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Principlists Hold 1st Assembly
Principlists Hold 1st Assembly

Principlists Hold 1st Assembly

Principlists Hold 1st Assembly

The Popular Front of Islamic Revolution Forces, a recently-founded principlist coalition expected to play a big role in the May 19 presidential election, held its first assembly in Tehran on Thursday. 
In the daylong meeting, over 3,000 members from across the country voted to pass the front's statute, Fars News Agency reported. 
It was established last December by 10 principlist figures, including former health minister, Marzieh Vahid Dastjerdi, Chairman of Tehran City Council Mehdi Chamran and former education minister, Hamidreza Haji-Babaei.
Various principlist groups have joined the front since its formation. 
The founding board was to be replaced by a 31-member central board whose composition was to be decided by the front's members in an election in the Thursday meeting. Members also voted to rank options from a 21-member shortlist for representing the front in the presidential votes. 
The list included Mohammad Baqer Qalibaf, the former police chief who rose to prominence as Tehran's mayor, Saeed Jalili, the former secretary of Supreme National Security Council, Mohsen Rezaei, the secretary of Expediency Council, and Ezzatollah Zarghami, the former chief of Islamic Republic of Iran Broadcasting. Qalibaf, Jalili and Rezaei were candidates in the previous presidential polls in 2013.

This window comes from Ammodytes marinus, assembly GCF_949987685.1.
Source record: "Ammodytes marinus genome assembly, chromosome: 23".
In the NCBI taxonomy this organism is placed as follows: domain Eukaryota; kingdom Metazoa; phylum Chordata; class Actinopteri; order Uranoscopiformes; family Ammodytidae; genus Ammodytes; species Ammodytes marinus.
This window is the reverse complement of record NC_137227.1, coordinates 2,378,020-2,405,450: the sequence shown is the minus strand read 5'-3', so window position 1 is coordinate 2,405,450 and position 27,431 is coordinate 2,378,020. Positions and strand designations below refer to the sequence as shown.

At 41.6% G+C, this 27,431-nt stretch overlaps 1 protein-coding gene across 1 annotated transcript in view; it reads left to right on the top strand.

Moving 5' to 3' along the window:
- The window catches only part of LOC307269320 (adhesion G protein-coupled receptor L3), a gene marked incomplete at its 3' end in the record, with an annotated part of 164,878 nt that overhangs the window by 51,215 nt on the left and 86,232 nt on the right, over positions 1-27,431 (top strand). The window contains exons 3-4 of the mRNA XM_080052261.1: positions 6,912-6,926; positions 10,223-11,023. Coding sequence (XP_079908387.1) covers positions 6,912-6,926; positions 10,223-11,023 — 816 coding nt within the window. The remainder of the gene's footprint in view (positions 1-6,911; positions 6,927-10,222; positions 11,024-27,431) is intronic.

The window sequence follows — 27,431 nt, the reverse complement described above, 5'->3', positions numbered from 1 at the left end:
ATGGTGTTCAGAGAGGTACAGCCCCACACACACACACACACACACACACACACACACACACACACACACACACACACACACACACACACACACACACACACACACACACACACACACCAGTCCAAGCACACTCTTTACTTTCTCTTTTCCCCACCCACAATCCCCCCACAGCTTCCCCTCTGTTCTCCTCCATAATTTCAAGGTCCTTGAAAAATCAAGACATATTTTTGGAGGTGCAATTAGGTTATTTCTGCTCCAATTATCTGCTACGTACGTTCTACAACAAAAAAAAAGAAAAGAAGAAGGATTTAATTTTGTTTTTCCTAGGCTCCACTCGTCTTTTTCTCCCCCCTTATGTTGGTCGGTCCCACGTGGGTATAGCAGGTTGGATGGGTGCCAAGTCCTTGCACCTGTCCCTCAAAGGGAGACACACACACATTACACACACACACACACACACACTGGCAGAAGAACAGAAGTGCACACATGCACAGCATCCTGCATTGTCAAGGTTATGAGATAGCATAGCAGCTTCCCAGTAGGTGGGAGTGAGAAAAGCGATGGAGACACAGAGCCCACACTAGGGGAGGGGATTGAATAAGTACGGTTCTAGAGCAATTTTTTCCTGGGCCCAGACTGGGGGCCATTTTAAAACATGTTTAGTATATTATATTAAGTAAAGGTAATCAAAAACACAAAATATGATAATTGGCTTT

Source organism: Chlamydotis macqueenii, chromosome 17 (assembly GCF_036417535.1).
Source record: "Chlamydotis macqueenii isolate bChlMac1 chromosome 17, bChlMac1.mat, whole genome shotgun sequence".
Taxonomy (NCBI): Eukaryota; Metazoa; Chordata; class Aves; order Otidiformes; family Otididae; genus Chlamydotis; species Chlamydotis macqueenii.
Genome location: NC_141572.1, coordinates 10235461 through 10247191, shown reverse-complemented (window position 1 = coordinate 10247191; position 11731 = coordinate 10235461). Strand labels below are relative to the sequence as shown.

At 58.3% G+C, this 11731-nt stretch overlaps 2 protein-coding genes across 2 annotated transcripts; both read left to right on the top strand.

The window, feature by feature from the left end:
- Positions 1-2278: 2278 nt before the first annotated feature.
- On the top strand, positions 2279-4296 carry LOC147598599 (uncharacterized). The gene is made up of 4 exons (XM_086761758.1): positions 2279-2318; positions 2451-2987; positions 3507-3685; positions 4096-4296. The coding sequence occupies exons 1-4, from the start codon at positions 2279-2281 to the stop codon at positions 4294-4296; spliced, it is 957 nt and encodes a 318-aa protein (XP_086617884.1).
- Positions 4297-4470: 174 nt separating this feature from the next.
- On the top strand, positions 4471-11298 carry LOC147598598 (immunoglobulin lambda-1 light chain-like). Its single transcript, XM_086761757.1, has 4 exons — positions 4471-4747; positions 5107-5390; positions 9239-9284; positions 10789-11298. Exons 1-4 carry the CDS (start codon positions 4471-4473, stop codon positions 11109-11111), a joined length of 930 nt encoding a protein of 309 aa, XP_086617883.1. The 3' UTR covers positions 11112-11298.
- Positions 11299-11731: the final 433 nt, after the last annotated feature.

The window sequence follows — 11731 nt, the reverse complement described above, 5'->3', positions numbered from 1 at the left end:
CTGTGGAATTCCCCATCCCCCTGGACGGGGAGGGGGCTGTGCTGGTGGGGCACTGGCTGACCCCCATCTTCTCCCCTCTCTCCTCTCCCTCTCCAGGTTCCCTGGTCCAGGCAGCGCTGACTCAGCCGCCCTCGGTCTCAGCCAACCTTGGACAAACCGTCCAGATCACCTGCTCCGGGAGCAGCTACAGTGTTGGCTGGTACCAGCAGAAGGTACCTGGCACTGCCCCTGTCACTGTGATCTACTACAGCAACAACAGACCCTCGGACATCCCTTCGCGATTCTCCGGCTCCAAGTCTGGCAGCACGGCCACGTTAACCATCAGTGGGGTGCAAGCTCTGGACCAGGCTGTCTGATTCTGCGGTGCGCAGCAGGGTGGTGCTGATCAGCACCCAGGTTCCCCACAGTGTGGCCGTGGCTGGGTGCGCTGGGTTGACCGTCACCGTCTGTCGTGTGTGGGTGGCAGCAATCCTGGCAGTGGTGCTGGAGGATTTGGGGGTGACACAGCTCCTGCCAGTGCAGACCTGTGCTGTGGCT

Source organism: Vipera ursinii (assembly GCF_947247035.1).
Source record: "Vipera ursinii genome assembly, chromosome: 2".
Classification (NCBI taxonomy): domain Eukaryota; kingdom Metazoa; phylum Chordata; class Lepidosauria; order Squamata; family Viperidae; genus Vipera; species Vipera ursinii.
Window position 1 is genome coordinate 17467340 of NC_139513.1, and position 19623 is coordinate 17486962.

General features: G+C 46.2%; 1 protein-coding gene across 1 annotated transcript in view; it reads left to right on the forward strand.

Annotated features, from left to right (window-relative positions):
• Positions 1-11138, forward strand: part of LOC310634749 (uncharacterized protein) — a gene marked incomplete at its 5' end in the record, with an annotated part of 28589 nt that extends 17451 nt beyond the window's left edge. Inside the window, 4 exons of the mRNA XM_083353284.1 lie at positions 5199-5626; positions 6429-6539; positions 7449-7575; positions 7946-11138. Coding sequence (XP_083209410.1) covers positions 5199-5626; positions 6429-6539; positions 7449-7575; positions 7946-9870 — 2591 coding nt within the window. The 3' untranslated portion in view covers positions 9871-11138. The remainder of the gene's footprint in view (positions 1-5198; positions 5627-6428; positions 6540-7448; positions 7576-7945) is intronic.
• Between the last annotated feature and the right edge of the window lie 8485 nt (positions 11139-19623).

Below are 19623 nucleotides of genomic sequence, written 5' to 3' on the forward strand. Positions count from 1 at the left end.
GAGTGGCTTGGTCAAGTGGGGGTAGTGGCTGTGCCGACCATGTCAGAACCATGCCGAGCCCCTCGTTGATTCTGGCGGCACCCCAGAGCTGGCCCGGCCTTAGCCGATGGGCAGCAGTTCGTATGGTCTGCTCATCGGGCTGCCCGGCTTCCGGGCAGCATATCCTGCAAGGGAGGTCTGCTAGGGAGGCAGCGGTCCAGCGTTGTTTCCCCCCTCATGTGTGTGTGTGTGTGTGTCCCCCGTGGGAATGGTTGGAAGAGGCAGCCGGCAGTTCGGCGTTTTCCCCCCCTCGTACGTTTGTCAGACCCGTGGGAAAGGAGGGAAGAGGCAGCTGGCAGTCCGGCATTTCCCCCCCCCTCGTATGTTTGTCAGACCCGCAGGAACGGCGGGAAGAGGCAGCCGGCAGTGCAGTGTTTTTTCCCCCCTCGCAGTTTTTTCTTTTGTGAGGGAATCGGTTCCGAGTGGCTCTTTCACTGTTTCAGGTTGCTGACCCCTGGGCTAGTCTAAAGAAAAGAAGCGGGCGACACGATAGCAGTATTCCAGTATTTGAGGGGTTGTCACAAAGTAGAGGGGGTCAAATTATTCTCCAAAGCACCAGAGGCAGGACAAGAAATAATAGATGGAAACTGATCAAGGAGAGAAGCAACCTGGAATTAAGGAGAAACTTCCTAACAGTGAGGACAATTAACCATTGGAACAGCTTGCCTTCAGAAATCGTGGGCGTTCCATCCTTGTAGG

Future Plan  
Vahid Dastjerdi, the front's spokesperson, announced that the central board will hold discussions with those who ranked high in the internal election on their plans and the front's conditions for supporting them. The board will then select 10 candidates who earned the most votes to vie in the second assembly of the front, in which the final candidate will be elected.  Mohammad Hossein Rahimian, a founding member, said the second assembly will likely be held in April.
The front said in a statement on Friday afternoon that the process of counting ballots was still underway and the returns were to be announced later.
The incumbent president has been quiet on his candidacy in the upcoming elections, but he is being regarded as a clear-cut runner, as no Iranian president has ever refused to seek reelection. The principlist front is likely to pose the most serious challenge to the reelection of Rouhani who met the required threshold to avoid a runoff in the 2013 vote by a slight margin. 
Although principlists seek not to repeat their mistake of entering the 2013 race dividedly, the bad news for them is that none of Rouhani's predecessors have failed in their reelection attempts to reach the limit of eight years of consecutive presidency.  Senior figures from the rival reformist camp, whose candidate in the 2013 elections withdrew in favor of Rouhani, have expressed their support for Rouhani in recent months. Hopefuls for the presidential race should sign up from April 11 to 15 and those who successfully pass the vetting process will have 20 days to stage their electoral campaigns from April 28 to May 17.

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